At the peak of the Enron & Worldcom scams there used to be joke going around on the varied opinions of “Professional firm of Accountants” to a question on what 2+2 would be. I was initially tempted to use the same one but better sense prevailed on me lest my professional fraternity haul me up for bringing disrepute to them. I am, therefore, constrained to use a milder one!
The story goes as follows: (Also giving the link lest I am accused of plagiarism too! Using too as I am also concerned that that should not be accused of violating section 66A of the Income Technology Act! http://forum.accafriends.com/accounting-jokes/2-2-t77.html)
There once was a business owner who was interviewing people for a division manager position. He decided to select the individual that could answer the question “how much is 2+2?”
The engineer pulled out his slide rule and shuffled it back and forth, and finally announced, “It lies between 3.98 and 4.02″.
The mathematician said, “In two hours I can demonstrate it equals 4 with the following short proof.”
The physicist declared, “It’s in the magnitude of 1×101.”
The logician paused for a long while and then said, “This problem is solvable.”
The social worker said, “I don’t know the answer, but I am glad that we discussed this important question.
The attorney stated, “In the case of Svenson vs. the State, 2+2 was declared to be 4.”
The trader asked, “Are you buying or selling?”
The accountant looked at the business owner, then got out of his chair, went to see if anyone was listening at the door and pulled the drapes. Then he returned to the business owner, leaned across the desk and said in a low voice, “What would you like it to be?”
Coming back to the context of this post – There were press reports in papers about the new law minister having overturned the earlier decision that the famous Vodafone tax liability was not capable of being compromised for a settlement! What should also be raising eyebrows is the timing of the change of decision coming a few hours immediately after the new minister took over! The justification for the change, as reported in the press, reads as “his new position was based on Finance Minister’s clarification at the meeting with the Revenue Secretary and the Chairperson of the Central Board of Direct Taxes (CBDT) that the conciliation proposal would not bypass or alter the tax liability under the Income Tax Act.” The report does not mention about the date on which the meeting was held! (http://www.thehindu.com/business/Industry/vodafone-offer-law-ministry-makes-uturn/article4715088.ece). If one thought that this was an aberration of convenience then they should be reading this one too albeit in two different avatars – One as Solicitor General and another as Advocate General. (http://articles.timesofindia.indiatimes.com/2013-05-12/india/39202852_1_second-opinion-icmr-g-e-vahanvati)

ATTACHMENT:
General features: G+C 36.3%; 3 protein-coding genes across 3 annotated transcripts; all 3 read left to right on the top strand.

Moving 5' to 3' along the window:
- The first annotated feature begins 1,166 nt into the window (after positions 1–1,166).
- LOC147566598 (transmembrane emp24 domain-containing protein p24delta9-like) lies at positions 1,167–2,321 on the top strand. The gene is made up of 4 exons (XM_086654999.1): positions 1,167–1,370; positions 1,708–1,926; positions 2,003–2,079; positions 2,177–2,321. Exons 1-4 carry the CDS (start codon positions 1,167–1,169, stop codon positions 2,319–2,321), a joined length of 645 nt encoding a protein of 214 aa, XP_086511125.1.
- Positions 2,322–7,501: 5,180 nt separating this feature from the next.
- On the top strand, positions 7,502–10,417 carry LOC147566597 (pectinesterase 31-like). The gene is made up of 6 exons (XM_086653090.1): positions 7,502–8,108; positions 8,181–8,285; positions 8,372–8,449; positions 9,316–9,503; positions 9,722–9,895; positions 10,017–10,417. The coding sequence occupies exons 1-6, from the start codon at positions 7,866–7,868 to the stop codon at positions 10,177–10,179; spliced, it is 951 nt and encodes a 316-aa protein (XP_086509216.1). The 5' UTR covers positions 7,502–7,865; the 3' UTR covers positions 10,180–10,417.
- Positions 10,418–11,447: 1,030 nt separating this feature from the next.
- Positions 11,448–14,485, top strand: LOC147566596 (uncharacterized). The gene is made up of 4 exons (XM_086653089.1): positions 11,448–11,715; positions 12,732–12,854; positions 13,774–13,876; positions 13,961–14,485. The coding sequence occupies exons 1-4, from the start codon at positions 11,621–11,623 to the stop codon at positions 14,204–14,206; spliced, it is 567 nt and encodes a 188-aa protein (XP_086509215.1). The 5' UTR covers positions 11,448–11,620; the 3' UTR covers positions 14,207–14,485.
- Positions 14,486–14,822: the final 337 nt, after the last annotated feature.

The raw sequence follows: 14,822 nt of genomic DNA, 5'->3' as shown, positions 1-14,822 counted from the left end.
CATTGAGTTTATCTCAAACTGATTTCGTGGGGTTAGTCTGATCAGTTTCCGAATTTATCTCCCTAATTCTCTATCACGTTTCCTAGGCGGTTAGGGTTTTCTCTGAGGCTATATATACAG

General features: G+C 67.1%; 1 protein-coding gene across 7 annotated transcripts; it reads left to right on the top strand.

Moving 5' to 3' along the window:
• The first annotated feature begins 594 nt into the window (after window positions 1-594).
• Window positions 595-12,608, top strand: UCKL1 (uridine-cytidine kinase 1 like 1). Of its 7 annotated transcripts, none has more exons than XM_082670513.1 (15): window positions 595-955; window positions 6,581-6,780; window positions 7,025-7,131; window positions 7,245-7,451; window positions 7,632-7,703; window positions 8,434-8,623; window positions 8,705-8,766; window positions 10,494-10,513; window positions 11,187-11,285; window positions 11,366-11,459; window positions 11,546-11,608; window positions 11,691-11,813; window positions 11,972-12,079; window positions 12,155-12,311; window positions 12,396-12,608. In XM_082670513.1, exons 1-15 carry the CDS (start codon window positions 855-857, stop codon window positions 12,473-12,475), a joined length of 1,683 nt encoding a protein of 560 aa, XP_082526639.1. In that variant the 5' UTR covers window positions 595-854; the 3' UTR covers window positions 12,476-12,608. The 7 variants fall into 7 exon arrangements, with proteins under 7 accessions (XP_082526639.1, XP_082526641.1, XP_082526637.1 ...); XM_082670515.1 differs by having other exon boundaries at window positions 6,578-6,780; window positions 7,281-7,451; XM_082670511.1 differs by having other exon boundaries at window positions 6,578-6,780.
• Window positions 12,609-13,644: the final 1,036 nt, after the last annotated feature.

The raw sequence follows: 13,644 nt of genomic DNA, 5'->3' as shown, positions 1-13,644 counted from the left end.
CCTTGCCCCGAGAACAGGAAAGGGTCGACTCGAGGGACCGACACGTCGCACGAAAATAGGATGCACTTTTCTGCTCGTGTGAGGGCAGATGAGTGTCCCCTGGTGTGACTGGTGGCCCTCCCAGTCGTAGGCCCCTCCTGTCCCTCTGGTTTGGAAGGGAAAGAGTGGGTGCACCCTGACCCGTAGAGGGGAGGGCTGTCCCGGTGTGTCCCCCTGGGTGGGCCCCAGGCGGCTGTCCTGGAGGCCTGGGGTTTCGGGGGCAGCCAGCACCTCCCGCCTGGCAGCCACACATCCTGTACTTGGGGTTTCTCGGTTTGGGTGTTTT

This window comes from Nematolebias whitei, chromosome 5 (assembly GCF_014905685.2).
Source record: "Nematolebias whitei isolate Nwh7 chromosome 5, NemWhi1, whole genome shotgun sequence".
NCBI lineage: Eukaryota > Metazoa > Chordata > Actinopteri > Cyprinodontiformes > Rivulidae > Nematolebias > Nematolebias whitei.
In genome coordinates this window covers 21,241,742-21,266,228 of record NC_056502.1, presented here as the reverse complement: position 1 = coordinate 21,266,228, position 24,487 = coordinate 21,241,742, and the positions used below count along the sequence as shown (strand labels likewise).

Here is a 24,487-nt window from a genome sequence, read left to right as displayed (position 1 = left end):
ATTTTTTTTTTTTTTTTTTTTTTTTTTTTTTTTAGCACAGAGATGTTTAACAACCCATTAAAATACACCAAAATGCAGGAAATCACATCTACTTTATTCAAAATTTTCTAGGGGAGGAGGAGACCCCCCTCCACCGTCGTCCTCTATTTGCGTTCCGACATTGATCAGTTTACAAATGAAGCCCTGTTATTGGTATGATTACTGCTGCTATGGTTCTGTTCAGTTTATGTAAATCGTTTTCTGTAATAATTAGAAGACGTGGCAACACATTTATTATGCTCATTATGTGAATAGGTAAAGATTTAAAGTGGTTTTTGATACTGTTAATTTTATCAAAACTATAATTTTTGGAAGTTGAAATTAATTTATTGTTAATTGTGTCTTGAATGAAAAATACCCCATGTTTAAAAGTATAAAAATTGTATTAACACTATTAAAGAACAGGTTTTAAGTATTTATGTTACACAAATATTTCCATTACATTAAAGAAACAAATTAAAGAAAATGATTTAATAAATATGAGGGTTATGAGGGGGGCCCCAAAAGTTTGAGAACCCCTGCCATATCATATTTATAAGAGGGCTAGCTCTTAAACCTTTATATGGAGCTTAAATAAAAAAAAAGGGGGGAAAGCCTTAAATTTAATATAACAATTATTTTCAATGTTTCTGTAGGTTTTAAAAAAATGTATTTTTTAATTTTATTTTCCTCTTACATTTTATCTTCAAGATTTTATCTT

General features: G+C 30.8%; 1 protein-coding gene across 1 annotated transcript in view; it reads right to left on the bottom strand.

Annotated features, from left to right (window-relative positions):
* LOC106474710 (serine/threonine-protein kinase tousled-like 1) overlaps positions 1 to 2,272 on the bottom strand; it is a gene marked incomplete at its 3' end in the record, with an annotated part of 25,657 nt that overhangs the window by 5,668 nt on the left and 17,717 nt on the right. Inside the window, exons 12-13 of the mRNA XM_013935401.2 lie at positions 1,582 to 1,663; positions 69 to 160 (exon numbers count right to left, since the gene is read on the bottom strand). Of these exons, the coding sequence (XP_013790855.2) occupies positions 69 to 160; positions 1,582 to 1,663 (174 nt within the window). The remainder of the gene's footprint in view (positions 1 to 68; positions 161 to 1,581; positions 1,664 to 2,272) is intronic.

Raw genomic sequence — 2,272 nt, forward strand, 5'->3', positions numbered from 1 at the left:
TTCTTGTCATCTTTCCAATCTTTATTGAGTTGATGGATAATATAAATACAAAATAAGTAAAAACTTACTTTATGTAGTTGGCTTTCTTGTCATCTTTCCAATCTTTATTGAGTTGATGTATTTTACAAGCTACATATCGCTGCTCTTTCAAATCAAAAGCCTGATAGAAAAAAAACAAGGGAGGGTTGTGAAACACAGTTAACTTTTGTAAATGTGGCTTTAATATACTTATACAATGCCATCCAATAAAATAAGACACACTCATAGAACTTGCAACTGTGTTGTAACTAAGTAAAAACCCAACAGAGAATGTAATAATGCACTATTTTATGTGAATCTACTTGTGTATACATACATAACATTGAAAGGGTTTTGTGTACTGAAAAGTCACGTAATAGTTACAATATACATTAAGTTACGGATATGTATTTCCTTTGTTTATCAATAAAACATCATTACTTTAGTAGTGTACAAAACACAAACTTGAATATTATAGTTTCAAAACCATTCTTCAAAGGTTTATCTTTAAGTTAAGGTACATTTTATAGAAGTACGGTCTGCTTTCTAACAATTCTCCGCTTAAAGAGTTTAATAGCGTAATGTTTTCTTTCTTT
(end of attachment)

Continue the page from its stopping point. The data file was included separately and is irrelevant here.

Changing opinions is not something that we should be concerned about but at the same time doing it at a time when the nation is already embroiled in one controversy or the other, most of which having legal implications (this is best avoided). The Attorney General has been vested with critical responsibilities under the Constitution of India and it is imperative that due care and diligence is exercised when taking such controversial positions. The Vodafone case has already been a controversial one for being the trigger for the retrospective amendment to the Income Tax Act to negate a Supreme Court decision. Viewed against that backdrop this was something that could have been avoided especially when there is an intense debate on the functioning of Constitutional bodies especially the interference of political executive!
The political executive also needs to be careful with influencing or accepting such changes depending needs of political exigencies. There is no point making claims of having being “misled” at a later stage.
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